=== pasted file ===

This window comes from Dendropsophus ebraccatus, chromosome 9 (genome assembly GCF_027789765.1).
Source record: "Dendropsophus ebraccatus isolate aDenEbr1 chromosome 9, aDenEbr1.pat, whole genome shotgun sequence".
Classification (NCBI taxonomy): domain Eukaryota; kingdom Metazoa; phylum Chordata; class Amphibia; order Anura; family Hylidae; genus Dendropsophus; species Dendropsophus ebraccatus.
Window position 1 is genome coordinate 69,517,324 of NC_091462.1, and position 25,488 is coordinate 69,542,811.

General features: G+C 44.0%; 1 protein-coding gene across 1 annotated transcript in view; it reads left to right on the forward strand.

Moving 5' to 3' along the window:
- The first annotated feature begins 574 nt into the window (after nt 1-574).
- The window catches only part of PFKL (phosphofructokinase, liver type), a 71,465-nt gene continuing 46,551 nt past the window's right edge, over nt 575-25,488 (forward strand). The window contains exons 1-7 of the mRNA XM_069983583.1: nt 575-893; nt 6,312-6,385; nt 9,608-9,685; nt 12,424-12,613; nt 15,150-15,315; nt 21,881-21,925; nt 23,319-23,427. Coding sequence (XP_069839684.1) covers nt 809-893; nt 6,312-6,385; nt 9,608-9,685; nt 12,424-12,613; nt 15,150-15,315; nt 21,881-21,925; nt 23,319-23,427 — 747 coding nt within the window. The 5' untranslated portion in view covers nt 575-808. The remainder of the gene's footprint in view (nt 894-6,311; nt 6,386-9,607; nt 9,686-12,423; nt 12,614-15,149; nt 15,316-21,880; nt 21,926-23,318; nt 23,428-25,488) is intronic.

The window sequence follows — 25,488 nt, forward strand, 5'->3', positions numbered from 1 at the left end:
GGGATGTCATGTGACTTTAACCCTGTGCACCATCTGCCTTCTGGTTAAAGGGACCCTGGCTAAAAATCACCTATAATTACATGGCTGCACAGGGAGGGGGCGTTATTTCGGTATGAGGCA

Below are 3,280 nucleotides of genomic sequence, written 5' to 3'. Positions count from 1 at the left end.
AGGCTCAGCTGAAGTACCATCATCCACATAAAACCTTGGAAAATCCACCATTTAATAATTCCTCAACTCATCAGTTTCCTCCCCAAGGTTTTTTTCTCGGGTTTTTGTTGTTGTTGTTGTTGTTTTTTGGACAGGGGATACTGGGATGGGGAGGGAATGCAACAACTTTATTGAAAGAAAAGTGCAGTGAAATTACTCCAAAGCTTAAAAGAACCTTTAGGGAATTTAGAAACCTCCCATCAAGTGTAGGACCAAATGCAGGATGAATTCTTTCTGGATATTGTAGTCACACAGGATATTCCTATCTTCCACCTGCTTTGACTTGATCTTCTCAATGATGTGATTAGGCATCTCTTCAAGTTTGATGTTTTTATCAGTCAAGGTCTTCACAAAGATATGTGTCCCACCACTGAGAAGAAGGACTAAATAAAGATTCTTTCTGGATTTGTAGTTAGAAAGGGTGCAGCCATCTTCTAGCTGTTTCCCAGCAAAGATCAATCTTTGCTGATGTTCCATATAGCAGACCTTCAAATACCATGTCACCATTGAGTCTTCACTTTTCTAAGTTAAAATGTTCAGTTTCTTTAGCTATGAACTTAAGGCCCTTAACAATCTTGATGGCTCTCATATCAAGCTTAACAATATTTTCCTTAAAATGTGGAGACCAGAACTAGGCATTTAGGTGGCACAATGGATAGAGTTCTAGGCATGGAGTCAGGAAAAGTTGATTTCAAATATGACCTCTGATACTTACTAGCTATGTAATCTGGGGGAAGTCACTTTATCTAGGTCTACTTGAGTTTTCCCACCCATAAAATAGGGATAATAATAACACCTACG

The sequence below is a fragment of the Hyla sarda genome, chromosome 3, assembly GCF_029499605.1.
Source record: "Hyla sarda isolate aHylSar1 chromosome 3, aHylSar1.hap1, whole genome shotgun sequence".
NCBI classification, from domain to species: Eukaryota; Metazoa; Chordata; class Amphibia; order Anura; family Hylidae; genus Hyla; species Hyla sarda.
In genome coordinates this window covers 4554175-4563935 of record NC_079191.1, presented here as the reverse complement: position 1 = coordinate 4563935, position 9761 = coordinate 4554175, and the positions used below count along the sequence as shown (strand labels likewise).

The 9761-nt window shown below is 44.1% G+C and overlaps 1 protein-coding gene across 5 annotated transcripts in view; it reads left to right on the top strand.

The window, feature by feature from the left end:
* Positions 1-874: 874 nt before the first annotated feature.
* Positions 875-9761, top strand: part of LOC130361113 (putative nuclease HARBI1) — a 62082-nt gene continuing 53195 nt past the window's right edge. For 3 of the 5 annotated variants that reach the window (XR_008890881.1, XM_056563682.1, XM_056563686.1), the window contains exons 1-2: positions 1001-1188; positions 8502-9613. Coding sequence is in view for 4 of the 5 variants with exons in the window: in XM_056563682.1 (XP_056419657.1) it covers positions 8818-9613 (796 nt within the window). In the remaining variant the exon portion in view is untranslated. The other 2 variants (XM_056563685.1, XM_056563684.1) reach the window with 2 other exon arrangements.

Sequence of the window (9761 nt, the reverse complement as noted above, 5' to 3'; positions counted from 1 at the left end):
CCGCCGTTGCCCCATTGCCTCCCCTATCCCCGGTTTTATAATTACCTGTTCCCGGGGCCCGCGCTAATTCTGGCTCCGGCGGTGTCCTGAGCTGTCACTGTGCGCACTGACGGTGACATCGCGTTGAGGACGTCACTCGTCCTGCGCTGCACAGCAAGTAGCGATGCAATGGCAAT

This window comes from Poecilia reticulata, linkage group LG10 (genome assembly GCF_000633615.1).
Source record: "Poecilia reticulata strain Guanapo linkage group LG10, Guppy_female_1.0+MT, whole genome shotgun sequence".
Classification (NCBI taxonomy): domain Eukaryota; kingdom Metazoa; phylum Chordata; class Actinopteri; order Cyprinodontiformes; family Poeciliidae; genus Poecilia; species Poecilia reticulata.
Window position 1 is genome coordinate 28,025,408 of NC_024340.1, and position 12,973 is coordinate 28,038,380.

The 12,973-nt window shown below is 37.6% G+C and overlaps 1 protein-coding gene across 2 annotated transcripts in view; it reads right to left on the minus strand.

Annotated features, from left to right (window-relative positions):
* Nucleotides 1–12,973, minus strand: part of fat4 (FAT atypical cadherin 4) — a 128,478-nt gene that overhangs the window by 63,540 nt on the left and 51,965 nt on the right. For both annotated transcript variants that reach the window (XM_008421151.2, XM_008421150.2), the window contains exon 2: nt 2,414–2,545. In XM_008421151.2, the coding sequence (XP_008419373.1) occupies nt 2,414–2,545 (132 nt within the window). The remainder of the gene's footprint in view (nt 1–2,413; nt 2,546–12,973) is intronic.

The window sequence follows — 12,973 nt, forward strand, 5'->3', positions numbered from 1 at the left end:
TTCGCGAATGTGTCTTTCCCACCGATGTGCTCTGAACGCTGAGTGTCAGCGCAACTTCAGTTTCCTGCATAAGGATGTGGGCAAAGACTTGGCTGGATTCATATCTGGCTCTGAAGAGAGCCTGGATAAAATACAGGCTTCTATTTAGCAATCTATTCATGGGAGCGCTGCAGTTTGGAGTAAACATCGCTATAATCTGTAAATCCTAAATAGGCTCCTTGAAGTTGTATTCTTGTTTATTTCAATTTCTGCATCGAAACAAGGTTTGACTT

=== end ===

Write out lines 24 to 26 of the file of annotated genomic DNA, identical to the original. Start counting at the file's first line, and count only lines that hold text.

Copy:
Source record: "Poecilia reticulata strain Guanapo linkage group LG10, Guppy_female_1.0+MT, whole genome shotgun sequence".
Classification (NCBI taxonomy): domain Eukaryota; kingdom Metazoa; phylum Chordata; class Actinopteri; order Cyprinodontiformes; family Poeciliidae; genus Poecilia; species Poecilia reticulata.
Window position 1 is genome coordinate 28,025,408 of NC_024340.1, and position 12,973 is coordinate 28,038,380.